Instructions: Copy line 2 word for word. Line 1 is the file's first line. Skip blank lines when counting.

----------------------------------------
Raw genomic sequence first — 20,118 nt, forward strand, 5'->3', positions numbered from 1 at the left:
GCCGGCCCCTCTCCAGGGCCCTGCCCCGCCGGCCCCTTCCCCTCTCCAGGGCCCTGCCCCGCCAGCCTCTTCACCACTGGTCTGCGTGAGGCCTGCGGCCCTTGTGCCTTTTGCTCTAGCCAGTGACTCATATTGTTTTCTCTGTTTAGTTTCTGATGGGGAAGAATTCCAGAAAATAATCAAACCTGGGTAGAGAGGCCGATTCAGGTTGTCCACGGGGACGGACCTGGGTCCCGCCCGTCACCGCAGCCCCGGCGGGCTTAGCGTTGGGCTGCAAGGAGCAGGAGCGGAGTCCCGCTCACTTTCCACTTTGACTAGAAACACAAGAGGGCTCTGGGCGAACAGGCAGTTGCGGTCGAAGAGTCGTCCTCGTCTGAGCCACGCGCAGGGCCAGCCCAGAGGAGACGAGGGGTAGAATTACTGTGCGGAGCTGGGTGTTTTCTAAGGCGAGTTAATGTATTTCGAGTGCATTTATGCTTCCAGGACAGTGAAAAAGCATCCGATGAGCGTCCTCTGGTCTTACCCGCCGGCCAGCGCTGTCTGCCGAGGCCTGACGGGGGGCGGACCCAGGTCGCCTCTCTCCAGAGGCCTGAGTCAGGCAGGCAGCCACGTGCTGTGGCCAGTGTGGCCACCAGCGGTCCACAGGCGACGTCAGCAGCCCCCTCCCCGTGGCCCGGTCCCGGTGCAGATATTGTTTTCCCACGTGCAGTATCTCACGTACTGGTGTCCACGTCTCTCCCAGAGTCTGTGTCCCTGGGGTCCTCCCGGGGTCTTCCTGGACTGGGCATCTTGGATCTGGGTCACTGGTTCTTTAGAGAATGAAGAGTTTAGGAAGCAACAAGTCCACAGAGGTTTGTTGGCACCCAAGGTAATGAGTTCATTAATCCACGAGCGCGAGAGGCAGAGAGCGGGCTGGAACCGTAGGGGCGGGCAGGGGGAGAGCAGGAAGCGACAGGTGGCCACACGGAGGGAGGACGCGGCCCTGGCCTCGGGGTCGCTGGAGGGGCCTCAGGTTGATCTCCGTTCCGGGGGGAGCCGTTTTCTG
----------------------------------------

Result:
GCCGGCCCCTCTCCAGGGCCCTGCCCCGCCGGCCCCTTCCCCTCTCCAGGGCCCTGCCCCGCCAGCCTCTTCACCACTGGTCTGCGTGAGGCCTGCGGCCCTTGTGCCTTTTGCTCTAGCCAGTGACTCATATTGTTTTCTCTGTTTAGTTTCTGATGGGGAAGAATTCCAGAAAATAATCAAACCTGGGTAGAGAGGCCGATTCAGGTTGTCCACGGGGACGGACCTGGGTCCCGCCCGTCACCGCAGCCCCGGCGGGCTTAGCGTTGGGCTGCAAGGAGCAGGAGCGGAGTCCCGCTCACTTTCCACTTTGACTAGAAACACAAGAGGGCTCTGGGCGAACAGGCAGTTGCGGTCGAAGAGTCGTCCTCGTCTGAGCCACGCGCAGGGCCAGCCCAGAGGAGACGAGGGGTAGAATTACTGTGCGGAGCTGGGTGTTTTCTAAGGCGAGTTAATGTATTTCGAGTGCATTTATGCTTCCAGGACAGTGAAAAAGCATCCGATGAGCGTCCTCTGGTCTTACCCGCCGGCCAGCGCTGTCTGCCGAGGCCTGACGGGGGGCGGACCCAGGTCGCCTCTCTCCAGAGGCCTGAGTCAGGCAGGCAGCCACGTGCTGTGGCCAGTGTGGCCACCAGCGGTCCACAGGCGACGTCAGCAGCCCCCTCCCCGTGGCCCGGTCCCGGTGCAGATATTGTTTTCCCACGTGCAGTATCTCACGTACTGGTGTCCACGTCTCTCCCAGAGTCTGTGTCCCTGGGGTCCTCCCGGGGTCTTCCTGGACTGGGCATCTTGGATCTGGGTCACTGGTTCTTTAGAGAATGAAGAGTTTAGGAAGCAACAAGTCCACAGAGGTTTGTTGGCACCCAAGGTAATGAGTTCATTAATCCACGAGCGCGAGAGGCAGAGAGCGGGCTGGAACCGTAGGGGCGGGCAGGGGGAGAGCAGGAAGCGACAGGTGGCCACACGGAGGGAGGACGCGGCCCTGGCCTCGGGGTCGCTGGAGGGGCCTCAGGTTGATCTCCGTTCCGGGGGGAGCCGTTTTCTG